Not-for-profit hospital margins improved in May; future remains cloudy

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Not-for-profit hospital margins began to recover in May from COVID-19 induced fiscal wounds as balance sheets benefited from federal relief and an infusion of revenue when elective procedures and surgeries resumed.

“Hospitals and health systems across the country began to see signs of financial improvement in May following two brutal months of poor margin, volume, and revenue performance caused by the coronavirus pandemic,” the advisory firm Kaufman Hall wrote in its National Hospital Flash Report Results monthly report, authored by James Blake, a managing director.

Hospitals began to turn a financial corner in May after coronavirus-driven financial dislocation in March and April, the healthcare advisory firm Kaufman Hall reported.

Hospital operating margins finished the month at 4%, a stark improvement from double-digit negative drops seen in March and April but they remained below the May 2019 figures and budgeted levels. The report is compiled from data provided by more than 800 hospitals across the country.

Operating margins rose 100% from April to May, but fell 13% year-over-year and were 6% below budget, according to the report. Margins had plunged 282% in April compared to the same period last year as hospital balance sheets felt a full month’s impact of both the costs associated with personnel and equipment costs at the same time elective procedures and surgeries were put on hold to concentrate resources on COVID-19 patients and a surge in cases.

Total gross revenue was down 14% compared to May 2019, but up 29% month-over-month. Outpatient revenue was down 27% year-over-year, but increased 39% month-over-month. Inpatient revenue fell 12% year-over-year and rose 19% month-over-month.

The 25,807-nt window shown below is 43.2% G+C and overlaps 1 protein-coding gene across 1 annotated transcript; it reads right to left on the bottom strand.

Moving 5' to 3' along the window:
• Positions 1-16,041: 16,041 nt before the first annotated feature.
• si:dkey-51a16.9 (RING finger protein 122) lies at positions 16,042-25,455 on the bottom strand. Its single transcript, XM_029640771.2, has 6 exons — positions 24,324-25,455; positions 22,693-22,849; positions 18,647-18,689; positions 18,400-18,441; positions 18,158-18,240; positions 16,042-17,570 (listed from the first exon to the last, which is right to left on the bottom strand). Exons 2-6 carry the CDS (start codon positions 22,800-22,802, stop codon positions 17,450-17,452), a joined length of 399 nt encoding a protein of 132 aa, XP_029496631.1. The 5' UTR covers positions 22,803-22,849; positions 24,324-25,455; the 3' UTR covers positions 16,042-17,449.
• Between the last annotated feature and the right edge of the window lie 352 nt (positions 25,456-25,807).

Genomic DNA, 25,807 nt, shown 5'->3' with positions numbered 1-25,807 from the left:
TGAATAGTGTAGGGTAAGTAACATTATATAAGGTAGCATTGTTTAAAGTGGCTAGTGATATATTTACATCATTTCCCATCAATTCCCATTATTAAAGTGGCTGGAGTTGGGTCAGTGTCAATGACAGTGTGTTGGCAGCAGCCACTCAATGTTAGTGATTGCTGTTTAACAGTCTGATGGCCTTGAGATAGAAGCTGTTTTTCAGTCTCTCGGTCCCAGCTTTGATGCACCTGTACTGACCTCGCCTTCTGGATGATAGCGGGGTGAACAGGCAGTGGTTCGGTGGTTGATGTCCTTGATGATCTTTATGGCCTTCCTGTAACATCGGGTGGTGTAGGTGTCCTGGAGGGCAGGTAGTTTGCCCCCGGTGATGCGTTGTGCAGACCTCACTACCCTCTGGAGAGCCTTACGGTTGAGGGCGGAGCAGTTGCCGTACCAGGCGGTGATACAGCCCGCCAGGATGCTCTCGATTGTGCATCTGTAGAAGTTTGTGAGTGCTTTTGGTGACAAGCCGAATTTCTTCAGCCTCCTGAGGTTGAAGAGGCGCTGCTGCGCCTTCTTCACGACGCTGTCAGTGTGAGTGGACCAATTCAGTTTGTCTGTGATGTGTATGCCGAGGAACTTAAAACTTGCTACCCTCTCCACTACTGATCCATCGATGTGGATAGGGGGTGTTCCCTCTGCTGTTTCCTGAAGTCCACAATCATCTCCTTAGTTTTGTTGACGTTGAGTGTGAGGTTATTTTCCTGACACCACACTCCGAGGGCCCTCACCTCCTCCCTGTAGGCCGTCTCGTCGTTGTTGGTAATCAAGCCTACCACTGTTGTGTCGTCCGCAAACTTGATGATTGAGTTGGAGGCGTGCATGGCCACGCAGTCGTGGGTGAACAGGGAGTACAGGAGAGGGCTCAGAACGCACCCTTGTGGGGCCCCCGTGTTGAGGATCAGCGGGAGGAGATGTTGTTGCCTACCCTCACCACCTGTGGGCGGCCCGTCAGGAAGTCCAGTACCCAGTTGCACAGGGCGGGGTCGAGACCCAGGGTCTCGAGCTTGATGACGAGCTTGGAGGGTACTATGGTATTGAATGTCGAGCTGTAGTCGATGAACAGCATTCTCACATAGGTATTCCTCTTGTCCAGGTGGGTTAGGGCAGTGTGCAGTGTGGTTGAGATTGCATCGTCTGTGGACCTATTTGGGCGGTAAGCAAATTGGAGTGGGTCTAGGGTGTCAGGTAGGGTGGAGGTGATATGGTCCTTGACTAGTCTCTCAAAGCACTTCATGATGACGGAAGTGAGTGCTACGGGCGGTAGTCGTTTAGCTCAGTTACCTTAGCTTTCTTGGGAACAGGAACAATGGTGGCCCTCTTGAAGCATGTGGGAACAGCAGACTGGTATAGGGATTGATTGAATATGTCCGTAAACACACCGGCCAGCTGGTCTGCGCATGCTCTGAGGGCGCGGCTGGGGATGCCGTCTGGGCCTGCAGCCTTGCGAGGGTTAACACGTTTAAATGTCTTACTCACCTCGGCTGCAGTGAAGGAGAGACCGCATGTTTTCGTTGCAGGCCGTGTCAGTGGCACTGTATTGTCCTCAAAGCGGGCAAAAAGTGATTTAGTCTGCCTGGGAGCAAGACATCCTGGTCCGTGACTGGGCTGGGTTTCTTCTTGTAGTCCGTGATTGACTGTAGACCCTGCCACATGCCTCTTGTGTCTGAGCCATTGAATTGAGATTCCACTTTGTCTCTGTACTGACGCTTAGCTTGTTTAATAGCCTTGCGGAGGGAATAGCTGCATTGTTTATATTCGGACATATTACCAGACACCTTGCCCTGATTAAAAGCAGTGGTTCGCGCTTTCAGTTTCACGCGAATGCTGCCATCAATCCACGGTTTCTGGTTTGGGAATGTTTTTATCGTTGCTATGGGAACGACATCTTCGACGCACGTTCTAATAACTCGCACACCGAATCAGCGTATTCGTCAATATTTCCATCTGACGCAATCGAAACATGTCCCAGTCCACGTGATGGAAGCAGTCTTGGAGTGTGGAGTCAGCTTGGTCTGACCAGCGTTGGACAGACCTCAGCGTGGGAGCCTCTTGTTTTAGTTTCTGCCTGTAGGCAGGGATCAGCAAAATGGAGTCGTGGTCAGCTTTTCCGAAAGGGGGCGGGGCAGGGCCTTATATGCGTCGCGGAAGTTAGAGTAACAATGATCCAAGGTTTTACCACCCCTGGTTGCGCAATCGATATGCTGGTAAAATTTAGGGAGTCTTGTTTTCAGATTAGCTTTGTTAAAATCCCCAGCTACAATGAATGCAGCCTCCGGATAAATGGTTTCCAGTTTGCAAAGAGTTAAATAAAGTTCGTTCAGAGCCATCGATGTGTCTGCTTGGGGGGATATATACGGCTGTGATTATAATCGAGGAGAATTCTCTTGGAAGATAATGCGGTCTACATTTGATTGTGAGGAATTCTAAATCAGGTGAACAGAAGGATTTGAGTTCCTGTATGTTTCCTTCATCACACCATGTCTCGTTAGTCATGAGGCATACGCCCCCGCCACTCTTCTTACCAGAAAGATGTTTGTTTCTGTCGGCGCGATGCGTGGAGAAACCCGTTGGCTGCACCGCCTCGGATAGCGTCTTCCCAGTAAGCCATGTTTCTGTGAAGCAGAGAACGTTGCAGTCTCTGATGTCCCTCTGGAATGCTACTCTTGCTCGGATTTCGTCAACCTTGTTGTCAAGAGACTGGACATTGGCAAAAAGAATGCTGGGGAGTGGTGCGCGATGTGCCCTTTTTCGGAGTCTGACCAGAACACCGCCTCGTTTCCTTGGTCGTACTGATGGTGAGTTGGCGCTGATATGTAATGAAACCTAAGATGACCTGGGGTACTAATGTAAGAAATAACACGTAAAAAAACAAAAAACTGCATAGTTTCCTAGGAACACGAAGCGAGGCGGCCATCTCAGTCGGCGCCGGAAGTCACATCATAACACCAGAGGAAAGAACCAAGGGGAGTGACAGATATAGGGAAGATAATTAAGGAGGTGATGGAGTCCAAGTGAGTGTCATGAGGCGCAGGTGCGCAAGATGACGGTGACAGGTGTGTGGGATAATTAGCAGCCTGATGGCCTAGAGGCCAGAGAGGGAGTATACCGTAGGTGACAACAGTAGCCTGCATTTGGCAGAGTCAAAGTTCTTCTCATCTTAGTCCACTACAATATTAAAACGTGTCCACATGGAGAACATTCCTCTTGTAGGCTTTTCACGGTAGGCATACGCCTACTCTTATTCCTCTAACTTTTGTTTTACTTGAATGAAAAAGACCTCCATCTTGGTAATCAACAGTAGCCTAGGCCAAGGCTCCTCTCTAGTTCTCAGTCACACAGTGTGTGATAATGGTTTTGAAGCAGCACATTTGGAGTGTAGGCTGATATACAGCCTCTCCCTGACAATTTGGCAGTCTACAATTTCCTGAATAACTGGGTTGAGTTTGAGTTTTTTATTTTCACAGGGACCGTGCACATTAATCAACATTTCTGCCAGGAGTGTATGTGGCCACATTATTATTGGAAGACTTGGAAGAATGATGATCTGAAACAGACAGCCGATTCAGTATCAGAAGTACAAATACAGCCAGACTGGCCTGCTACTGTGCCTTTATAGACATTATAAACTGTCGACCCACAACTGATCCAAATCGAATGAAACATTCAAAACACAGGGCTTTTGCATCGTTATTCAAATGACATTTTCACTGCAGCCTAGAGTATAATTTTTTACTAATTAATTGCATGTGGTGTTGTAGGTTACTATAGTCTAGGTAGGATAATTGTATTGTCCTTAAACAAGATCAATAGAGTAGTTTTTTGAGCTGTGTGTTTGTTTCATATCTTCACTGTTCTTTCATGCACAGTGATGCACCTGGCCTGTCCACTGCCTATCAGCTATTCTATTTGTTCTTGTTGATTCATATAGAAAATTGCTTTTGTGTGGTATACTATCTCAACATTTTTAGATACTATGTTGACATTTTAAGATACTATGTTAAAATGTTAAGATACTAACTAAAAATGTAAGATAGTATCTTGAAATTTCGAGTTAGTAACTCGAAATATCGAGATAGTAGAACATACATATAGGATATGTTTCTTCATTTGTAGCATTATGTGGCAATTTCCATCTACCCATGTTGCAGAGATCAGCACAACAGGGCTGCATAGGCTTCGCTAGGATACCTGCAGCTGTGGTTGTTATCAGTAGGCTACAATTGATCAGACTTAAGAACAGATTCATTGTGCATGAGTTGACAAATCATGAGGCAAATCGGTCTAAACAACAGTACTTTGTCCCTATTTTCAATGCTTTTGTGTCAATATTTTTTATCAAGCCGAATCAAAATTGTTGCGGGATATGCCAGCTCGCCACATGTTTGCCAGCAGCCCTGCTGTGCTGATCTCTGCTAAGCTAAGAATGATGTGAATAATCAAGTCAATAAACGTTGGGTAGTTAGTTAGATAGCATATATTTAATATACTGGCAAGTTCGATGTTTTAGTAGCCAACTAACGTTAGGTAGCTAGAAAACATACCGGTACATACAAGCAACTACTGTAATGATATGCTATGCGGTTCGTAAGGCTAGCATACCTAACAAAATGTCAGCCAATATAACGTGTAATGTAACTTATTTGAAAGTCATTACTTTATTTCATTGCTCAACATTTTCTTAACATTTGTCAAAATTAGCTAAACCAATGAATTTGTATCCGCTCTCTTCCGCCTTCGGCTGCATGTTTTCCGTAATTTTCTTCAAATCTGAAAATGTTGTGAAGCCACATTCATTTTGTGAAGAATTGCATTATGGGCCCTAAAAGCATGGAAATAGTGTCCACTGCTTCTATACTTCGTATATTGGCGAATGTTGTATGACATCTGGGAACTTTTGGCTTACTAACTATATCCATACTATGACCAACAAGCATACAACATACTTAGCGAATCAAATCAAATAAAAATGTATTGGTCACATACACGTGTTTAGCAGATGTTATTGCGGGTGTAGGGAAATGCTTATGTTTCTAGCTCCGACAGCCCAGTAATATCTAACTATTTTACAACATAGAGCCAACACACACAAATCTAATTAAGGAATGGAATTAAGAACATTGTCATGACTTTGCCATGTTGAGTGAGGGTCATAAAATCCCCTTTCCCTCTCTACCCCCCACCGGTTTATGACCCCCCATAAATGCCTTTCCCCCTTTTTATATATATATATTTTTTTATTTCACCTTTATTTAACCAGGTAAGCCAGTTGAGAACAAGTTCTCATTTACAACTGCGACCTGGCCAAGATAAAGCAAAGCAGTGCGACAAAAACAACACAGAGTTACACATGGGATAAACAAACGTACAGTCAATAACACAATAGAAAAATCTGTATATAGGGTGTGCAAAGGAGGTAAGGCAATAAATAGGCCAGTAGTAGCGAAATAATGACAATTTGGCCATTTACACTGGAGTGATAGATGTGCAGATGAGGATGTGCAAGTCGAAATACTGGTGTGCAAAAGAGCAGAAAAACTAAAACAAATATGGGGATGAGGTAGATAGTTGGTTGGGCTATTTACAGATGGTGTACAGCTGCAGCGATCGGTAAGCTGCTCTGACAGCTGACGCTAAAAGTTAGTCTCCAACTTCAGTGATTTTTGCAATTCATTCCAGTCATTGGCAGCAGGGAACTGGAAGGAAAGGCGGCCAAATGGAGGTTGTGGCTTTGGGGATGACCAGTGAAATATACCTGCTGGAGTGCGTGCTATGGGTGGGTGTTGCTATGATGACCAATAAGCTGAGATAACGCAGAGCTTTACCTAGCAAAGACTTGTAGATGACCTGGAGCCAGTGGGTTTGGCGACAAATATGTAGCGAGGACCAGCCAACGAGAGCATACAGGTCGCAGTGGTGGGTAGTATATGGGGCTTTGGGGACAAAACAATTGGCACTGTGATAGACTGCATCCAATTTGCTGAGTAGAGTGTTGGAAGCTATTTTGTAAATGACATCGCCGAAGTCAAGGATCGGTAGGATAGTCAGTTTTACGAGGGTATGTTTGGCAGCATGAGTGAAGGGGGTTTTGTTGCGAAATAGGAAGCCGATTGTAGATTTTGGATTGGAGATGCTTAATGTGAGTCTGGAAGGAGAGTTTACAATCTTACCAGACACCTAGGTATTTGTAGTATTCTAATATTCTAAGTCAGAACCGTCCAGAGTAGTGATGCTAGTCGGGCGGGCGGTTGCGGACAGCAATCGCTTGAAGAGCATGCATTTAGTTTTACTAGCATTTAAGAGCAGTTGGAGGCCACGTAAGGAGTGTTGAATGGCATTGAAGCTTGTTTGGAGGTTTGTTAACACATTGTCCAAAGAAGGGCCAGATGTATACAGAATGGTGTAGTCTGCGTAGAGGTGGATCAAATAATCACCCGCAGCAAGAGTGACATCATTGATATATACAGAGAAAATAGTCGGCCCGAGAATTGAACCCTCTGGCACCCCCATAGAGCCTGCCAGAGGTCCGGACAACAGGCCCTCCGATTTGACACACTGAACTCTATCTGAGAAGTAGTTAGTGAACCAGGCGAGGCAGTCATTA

Volumes rose month-over-month in May, but dropped year-over-year while adjusted discharges were up 30% month-over-month but down 27% year-over-year and 26% below budget. Operating room minutes saw the biggest increase of any volume metric, jumping 92% from April to May, according to the report.

The resumption of surgeries along with the impact of the distribution of $50 billion in the first round of funding for hospitals in the Coronavirus Aid, Relief and Economic Security Act signed March 27 drove the improvement. Absent the federal aid, the median margin would have remained in negative territory at a negative 8%.

“The vast majority of hospitals that received CARES funding recorded the entire amount across April and May — reflecting the short-term nature of the relief, unless Congress issues additional funding,” the report warned.

Total expense fell 6% year-over-year, but was up about 1% month-over-month. Expenses adjusted for volumes — that provide a more accurate picture of COVID-19’s impact — grew significantly with total expense, labor expense, and non-labor expense per adjusted discharge all increasing more than 30% compared to the same period last year. “Cost control efforts were unable to keep pace with lost volumes,” the report said.

While hospitals recorded improvements in May, pressures abound and recoveries will vary from hospital to hospital and region to region with much uncertainty ahead as COVID-19 case tick up nationally.

Those uncertainties were underscored in Texas Wednesday, when Gov. Greg Abbott issued an executive order suspending elective procedures in four of the state's largest counties amid increasing coronavirus cases and hospitalizations.

“This pandemic is far from over, and the road to recovery likely will not be a consistent upward slope, but rather a series of peaks and valleys,” Blake wrote. “Different organizations will move at different speeds along divergent paths depending on numerous factors, such as available resources, fluctuations in coronavirus cases, consumer sentiment, and additional aid.”

Pension funding ratios are another balance sheet measure on rating agency radar with the potential for deterioration for fiscal 2020, S&P Global Ratings warned in a report “Overall Not-For-Profit Health Care Pension Funded Ratios Are Stable — For Now,” published Thursday.

“There continues to be significant investment market volatility in 2020 owing to the recession and COVID-19. We expect lower funded ratios in fiscal 2020, leading to higher contributions rates from plan sponsors, which could pressure budgets and cause some entities to seek relief through deferral of pension obligations," said S&P analyst Wendy Towber.

The CARES Act allows for temporary funding holidays for providers with single employer plans, which also could result in weaker future funded ratios, S&P said. The median funded status of defined benefit plans dipped slightly in fiscal 2019 to 83% from 84%, due to a lower bond rate but is not considered significant.

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